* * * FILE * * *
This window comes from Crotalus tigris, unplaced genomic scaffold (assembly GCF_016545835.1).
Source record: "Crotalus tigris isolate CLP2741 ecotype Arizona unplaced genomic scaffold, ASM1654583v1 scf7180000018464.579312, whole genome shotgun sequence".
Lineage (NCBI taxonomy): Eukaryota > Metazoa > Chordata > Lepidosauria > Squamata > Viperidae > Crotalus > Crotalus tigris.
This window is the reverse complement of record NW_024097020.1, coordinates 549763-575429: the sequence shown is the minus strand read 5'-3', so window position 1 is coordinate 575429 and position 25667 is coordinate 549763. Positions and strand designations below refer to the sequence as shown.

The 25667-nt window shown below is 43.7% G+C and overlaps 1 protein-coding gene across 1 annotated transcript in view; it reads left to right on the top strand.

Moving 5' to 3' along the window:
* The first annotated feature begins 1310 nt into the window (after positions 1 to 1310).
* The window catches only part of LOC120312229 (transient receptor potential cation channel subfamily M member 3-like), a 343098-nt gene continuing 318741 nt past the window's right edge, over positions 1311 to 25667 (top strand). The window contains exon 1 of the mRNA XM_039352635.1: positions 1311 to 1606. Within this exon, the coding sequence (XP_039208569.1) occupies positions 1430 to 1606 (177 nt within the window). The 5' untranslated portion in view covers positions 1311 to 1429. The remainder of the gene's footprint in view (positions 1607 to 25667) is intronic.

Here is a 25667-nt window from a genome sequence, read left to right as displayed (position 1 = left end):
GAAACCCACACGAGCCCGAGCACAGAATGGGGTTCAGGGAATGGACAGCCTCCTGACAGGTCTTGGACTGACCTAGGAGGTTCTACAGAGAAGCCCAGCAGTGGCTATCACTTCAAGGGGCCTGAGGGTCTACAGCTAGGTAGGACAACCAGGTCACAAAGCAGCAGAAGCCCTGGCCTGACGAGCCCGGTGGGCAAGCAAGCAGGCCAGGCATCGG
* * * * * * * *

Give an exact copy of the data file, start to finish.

This window comes from Crotalus tigris, unplaced genomic scaffold (assembly GCF_016545835.1).
Source record: "Crotalus tigris isolate CLP2741 ecotype Arizona unplaced genomic scaffold, ASM1654583v1 scf7180000018464.579312, whole genome shotgun sequence".
Lineage (NCBI taxonomy): Eukaryota > Metazoa > Chordata > Lepidosauria > Squamata > Viperidae > Crotalus > Crotalus tigris.
This window is the reverse complement of record NW_024097020.1, coordinates 549763-575429: the sequence shown is the minus strand read 5'-3', so window position 1 is coordinate 575429 and position 25667 is coordinate 549763. Positions and strand designations below refer to the sequence as shown.

The 25667-nt window shown below is 43.7% G+C and overlaps 1 protein-coding gene across 1 annotated transcript in view; it reads left to right on the top strand.

Moving 5' to 3' along the window:
* The first annotated feature begins 1310 nt into the window (after positions 1 to 1310).
* The window catches only part of LOC120312229 (transient receptor potential cation channel subfamily M member 3-like), a 343098-nt gene continuing 318741 nt past the window's right edge, over positions 1311 to 25667 (top strand). The window contains exon 1 of the mRNA XM_039352635.1: positions 1311 to 1606. Within this exon, the coding sequence (XP_039208569.1) occupies positions 1430 to 1606 (177 nt within the window). The 5' untranslated portion in view covers positions 1311 to 1429. The remainder of the gene's footprint in view (positions 1607 to 25667) is intronic.

Here is a 25667-nt window from a genome sequence, read left to right as displayed (position 1 = left end):
GAAACCCACACGAGCCCGAGCACAGAATGGGGTTCAGGGAATGGACAGCCTCCTGACAGGTCTTGGACTGACCTAGGAGGTTCTACAGAGAAGCCCAGCAGTGGCTATCACTTCAAGGGGCCTGAGGGTCTACAGCTAGGTAGGACAACCAGGTCACAAAGCAGCAGAAGCCCTGGCCTGACGAGCCCGGTGGGCAAGCAAGCAGGCCAGGCATCGG